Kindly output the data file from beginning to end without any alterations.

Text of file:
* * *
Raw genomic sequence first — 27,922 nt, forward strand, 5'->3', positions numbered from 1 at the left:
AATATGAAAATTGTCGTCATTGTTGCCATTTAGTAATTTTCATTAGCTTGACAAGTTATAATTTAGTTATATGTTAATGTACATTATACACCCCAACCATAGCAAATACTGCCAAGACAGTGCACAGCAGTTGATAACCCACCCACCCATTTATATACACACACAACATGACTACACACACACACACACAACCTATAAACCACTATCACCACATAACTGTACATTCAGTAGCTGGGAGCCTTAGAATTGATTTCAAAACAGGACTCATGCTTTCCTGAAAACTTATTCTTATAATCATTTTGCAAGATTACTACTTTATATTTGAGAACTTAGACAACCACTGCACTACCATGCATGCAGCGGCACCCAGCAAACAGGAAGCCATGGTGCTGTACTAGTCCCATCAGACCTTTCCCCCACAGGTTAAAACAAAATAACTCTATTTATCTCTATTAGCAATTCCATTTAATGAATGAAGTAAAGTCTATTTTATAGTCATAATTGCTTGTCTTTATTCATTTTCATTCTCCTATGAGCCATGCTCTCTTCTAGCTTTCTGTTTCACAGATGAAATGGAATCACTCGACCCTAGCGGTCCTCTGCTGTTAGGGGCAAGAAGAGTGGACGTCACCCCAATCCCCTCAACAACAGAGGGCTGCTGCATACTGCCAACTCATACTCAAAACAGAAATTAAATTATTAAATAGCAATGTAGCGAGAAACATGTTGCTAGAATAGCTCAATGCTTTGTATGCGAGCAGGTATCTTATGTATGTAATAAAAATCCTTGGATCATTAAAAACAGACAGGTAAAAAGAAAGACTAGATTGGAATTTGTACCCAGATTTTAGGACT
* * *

Raw genomic sequence first — 27,922 nt, forward strand, 5'->3', positions numbered from 1 at the left:
AATATGAAAATTGTCGTCATTGTTGCCATTTAGTAATTTTCATTAGCTTGACAAGTTATAATTTAGTTATATGTTAATGTACATTATACACCCCAACCATAGCAAATACTGCCAAGACAGTGCACAGCAGTTGATAACCCACCCACCCATTTATATACACACACAACATGACTACACACACACACACACAACCTATAAACCACTATCACCACATAACTGTACATTCAGTAGCTGGGAGCCTTAGAATTGATTTCAAAACAGGACTCATGCTTTCCTGAAAACTTATTCTTATAATCATTTTGCAAGATTACTACTTTATATTTGAGAACTTAGACAACCACTGCACTACCATGCATGCAGCGGCACCCAGCAAACAGGAAGCCATGGTGCTGTACTAGTCCCATCAGACCTTTCCCCCACAGGTTAAAACAAAATAACTCTATTTATCTCTATTAGCAATTCCATTTAATGAATGAAGTAAAGTCTATTTTATAGTCATAATTGCTTGTCTTTATTCATTTTCATTCTCCTATGAGCCATGCTCTCTTCTAGCTTTCTGTTTCACAGATGAAATGGAATCACTCGACCCTAGCGGTCCTCTGCTGTTAGGGGCAAGAAGAGTGGACGTCACCCCAATCCCCTCAACAACAGAGGGCTGCTGCATACTGCCAACTCATACTCAAAACAGAAATTAAATTATTAAATAGCAATGTAGCGAGAAACATGTTGCTAGAATAGCTCAATGCTTTGTATGCGAGCAGGTATCTTATGTATGTAATAAAAATCCTTGGATCATTAAAAACAGACAGGTAAAAAGAAAGACTAGATTGGAATTTGTACCCAGATTTTAGGACT